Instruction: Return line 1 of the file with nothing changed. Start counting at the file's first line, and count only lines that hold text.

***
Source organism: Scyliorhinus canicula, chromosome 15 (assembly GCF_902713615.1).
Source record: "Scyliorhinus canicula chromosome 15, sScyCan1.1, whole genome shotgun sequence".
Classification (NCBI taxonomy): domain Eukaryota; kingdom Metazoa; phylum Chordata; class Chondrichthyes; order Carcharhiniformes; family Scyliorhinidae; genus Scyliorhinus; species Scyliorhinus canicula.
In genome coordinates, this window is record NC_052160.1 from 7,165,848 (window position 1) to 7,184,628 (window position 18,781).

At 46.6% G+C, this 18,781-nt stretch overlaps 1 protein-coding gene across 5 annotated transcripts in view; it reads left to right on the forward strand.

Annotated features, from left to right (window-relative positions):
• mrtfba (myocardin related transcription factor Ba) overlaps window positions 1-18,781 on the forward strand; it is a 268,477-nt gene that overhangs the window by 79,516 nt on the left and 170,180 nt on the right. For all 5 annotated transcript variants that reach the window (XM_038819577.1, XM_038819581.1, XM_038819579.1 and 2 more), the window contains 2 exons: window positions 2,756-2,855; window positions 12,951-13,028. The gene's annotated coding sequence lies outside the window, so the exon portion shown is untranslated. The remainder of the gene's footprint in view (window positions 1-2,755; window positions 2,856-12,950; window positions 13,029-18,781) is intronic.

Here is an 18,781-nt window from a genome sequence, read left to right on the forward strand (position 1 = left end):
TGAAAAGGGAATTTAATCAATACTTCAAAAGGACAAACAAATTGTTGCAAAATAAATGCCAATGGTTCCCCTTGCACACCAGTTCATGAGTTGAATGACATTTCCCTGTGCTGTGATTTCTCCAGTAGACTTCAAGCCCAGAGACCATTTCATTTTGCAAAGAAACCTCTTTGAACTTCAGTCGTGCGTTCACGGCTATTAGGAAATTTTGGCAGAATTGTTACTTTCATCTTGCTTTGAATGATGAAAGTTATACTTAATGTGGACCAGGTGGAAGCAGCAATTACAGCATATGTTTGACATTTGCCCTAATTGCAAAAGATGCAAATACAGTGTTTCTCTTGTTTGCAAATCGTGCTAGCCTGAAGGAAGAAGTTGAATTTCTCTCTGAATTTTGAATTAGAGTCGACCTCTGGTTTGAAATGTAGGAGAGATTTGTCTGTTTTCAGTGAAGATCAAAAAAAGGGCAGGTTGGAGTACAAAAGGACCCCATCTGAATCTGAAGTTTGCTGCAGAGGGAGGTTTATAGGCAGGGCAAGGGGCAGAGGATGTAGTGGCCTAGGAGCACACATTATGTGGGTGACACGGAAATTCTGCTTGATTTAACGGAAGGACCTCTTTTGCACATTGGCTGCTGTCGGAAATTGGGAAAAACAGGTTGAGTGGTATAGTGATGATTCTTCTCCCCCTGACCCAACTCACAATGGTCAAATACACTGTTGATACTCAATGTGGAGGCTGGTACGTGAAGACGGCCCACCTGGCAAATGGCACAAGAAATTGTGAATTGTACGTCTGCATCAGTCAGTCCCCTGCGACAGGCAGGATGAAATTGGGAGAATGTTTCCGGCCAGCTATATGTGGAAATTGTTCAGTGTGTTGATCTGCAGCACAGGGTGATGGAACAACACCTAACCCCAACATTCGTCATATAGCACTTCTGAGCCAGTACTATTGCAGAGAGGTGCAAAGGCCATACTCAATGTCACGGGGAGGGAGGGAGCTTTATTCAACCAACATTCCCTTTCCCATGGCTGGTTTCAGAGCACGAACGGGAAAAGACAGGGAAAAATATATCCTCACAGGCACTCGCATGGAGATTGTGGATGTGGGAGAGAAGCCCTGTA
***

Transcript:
Source organism: Scyliorhinus canicula, chromosome 15 (assembly GCF_902713615.1).